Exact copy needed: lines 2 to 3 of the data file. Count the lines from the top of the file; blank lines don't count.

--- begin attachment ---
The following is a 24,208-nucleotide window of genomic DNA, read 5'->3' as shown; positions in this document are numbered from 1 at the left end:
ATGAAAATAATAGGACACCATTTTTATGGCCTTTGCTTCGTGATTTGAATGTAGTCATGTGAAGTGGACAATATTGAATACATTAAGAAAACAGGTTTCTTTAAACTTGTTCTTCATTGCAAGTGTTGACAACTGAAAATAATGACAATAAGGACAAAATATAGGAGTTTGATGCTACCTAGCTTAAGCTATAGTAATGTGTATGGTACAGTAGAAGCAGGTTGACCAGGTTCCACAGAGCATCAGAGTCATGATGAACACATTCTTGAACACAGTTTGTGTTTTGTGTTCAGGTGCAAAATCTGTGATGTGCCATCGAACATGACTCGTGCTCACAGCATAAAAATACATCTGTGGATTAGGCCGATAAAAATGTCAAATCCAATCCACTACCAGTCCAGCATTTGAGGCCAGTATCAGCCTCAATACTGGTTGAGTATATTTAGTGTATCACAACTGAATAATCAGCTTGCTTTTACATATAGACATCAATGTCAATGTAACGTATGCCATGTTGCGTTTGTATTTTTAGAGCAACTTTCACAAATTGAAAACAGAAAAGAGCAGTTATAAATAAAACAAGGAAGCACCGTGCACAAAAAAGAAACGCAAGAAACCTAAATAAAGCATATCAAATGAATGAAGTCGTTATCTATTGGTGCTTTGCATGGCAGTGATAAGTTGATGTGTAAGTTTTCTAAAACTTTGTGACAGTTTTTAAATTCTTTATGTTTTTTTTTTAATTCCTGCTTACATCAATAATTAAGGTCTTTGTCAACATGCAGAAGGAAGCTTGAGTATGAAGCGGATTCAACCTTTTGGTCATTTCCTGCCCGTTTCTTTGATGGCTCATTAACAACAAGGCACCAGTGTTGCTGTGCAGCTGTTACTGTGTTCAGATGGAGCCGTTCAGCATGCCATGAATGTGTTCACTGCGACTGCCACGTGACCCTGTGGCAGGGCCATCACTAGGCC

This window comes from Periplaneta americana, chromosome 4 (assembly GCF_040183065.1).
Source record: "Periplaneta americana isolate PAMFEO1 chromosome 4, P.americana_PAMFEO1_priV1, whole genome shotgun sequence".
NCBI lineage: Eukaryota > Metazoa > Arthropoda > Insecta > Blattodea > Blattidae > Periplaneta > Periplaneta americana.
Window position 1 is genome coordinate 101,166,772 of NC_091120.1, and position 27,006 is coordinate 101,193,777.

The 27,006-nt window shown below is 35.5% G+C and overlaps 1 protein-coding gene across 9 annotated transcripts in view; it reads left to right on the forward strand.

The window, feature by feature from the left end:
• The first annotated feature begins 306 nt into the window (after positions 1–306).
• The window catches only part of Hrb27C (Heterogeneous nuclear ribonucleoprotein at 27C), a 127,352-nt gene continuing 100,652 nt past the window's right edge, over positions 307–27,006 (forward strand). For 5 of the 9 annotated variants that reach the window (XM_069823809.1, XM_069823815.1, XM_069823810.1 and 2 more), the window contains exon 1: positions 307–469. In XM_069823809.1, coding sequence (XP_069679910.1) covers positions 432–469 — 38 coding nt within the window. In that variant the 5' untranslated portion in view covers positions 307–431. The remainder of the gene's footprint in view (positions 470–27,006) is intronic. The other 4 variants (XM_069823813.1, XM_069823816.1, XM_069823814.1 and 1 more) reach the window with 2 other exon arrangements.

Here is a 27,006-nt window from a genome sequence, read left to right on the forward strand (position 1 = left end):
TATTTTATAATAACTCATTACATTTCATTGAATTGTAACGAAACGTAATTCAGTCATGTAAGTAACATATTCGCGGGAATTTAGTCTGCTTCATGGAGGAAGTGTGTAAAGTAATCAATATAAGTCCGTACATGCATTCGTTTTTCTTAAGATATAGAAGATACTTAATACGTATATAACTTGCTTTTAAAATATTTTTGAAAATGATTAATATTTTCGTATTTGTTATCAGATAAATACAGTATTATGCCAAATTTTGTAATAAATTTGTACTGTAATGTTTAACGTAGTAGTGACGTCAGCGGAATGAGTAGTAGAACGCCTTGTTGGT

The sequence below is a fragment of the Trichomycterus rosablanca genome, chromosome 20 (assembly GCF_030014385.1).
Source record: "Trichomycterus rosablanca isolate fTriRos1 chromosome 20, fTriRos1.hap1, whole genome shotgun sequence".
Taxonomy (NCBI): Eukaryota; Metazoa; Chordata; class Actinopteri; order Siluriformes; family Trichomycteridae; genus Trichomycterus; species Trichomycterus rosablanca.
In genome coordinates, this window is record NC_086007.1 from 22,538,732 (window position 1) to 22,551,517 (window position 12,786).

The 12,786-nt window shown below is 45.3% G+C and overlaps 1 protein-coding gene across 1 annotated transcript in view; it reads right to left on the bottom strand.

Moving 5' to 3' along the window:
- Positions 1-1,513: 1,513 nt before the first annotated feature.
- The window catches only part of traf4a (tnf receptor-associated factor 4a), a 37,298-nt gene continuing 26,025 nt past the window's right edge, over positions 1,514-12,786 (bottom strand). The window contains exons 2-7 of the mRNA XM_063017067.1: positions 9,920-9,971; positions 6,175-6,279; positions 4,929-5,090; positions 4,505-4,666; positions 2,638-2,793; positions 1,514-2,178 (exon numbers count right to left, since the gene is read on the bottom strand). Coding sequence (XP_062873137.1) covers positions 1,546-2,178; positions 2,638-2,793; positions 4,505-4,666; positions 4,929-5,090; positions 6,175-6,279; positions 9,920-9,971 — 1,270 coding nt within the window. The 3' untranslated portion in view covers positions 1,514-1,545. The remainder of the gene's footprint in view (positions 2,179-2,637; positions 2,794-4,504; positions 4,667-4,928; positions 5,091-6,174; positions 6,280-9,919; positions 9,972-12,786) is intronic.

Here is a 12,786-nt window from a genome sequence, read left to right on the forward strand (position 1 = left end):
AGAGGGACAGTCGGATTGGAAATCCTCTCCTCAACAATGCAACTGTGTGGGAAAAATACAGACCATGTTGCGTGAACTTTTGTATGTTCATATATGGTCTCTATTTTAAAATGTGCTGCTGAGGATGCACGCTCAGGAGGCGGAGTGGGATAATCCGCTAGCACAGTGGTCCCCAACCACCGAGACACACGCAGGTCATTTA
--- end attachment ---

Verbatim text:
ATGAAAATAATAGGACACCATTTTTATGGCCTTTGCTTCGTGATTTGAATGTAGTCATGTGAAGTGGACAATATTGAATACATTAAGAAAACAGGTTTCTTTAAACTTGTTCTTCATTGCAAGTGTTGACAACTGAAAATAATGACAATAAGGACAAAATATAGGAGTTTGATGCTACCTAGCTTAAGCTATAGTAATGTGTATGGTACAGTAGAAGCAGGTTGACCAGGTTCCACAGAGCATCAGAGTCATGATGAACACATTCTTGAACACAGTTTGTGTTTTGTGTTCAGGTGCAAAATCTGTGATGTGCCATCGAACATGACTCGTGCTCACAGCATAAAAATACATCTGTGGATTAGGCCGATAAAAATGTCAAATCCAATCCACTACCAGTCCAGCATTTGAGGCCAGTATCAGCCTCAATACTGGTTGAGTATATTTAGTGTATCACAACTGAATAATCAGCTTGCTTTTACATATAGACATCAATGTCAATGTAACGTATGCCATGTTGCGTTTGTATTTTTAGAGCAACTTTCACAAATTGAAAACAGAAAAGAGCAGTTATAAATAAAACAAGGAAGCACCGTGCACAAAAAAGAAACGCAAGAAACCTAAATAAAGCATATCAAATGAATGAAGTCGTTATCTATTGGTGCTTTGCATGGCAGTGATAAGTTGATGTGTAAGTTTTCTAAAACTTTGTGACAGTTTTTAAATTCTTTATGTTTTTTTTTTAATTCCTGCTTACATCAATAATTAAGGTCTTTGTCAACATGCAGAAGGAAGCTTGAGTATGAAGCGGATTCAACCTTTTGGTCATTTCCTGCCCGTTTCTTTGATGGCTCATTAACAACAAGGCACCAGTGTTGCTGTGCAGCTGTTACTGTGTTCAGATGGAGCCGTTCAGCATGCCATGAATGTGTTCACTGCGACTGCCACGTGACCCTGTGGCAGGGCCATCACTAGGCC

This window comes from Periplaneta americana, chromosome 4 (assembly GCF_040183065.1).